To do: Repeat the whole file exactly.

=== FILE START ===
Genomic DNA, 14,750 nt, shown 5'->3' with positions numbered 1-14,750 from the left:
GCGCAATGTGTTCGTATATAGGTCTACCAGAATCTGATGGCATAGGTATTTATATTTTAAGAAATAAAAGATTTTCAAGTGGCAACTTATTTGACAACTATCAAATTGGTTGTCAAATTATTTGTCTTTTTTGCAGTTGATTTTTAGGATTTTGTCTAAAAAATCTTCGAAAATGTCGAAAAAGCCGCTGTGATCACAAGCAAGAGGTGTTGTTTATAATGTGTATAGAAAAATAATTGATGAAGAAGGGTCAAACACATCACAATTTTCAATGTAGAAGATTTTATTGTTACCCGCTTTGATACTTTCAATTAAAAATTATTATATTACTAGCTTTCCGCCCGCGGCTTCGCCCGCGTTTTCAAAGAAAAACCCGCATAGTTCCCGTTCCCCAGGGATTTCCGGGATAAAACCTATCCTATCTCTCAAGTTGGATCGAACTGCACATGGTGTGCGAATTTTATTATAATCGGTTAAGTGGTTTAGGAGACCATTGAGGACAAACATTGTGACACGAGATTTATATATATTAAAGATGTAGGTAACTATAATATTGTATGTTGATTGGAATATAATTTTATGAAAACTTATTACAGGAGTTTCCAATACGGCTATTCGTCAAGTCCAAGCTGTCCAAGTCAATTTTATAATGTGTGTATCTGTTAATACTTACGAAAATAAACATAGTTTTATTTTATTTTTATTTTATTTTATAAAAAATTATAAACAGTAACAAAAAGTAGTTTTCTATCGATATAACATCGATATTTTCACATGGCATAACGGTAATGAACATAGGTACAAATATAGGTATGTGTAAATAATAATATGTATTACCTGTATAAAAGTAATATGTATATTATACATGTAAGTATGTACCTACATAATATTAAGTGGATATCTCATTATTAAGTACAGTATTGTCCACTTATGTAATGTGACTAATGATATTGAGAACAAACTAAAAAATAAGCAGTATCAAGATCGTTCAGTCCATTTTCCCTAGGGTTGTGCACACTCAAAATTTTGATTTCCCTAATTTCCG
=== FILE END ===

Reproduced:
Genomic DNA, 14,750 nt, shown 5'->3' with positions numbered 1-14,750 from the left:
GCGCAATGTGTTCGTATATAGGTCTACCAGAATCTGATGGCATAGGTATTTATATTTTAAGAAATAAAAGATTTTCAAGTGGCAACTTATTTGACAACTATCAAATTGGTTGTCAAATTATTTGTCTTTTTTGCAGTTGATTTTTAGGATTTTGTCTAAAAAATCTTCGAAAATGTCGAAAAAGCCGCTGTGATCACAAGCAAGAGGTGTTGTTTATAATGTGTATAGAAAAATAATTGATGAAGAAGGGTCAAACACATCACAATTTTCAATGTAGAAGATTTTATTGTTACCCGCTTTGATACTTTCAATTAAAAATTATTATATTACTAGCTTTCCGCCCGCGGCTTCGCCCGCGTTTTCAAAGAAAAACCCGCATAGTTCCCGTTCCCCAGGGATTTCCGGGATAAAACCTATCCTATCTCTCAAGTTGGATCGAACTGCACATGGTGTGCGAATTTTATTATAATCGGTTAAGTGGTTTAGGAGACCATTGAGGACAAACATTGTGACACGAGATTTATATATATTAAAGATGTAGGTAACTATAATATTGTATGTTGATTGGAATATAATTTTATGAAAACTTATTACAGGAGTTTCCAATACGGCTATTCGTCAAGTCCAAGCTGTCCAAGTCAATTTTATAATGTGTGTATCTGTTAATACTTACGAAAATAAACATAGTTTTATTTTATTTTTATTTTATTTTATAAAAAATTATAAACAGTAACAAAAAGTAGTTTTCTATCGATATAACATCGATATTTTCACATGGCATAACGGTAATGAACATAGGTACAAATATAGGTATGTGTAAATAATAATATGTATTACCTGTATAAAAGTAATATGTATATTATACATGTAAGTATGTACCTACATAATATTAAGTGGATATCTCATTATTAAGTACAGTATTGTCCACTTATGTAATGTGACTAATGATATTGAGAACAAACTAAAAAATAAGCAGTATCAAGATCGTTCAGTCCATTTTCCCTAGGGTTGTGCACACTCAAAATTTTGATTTCCCTAATTTCCG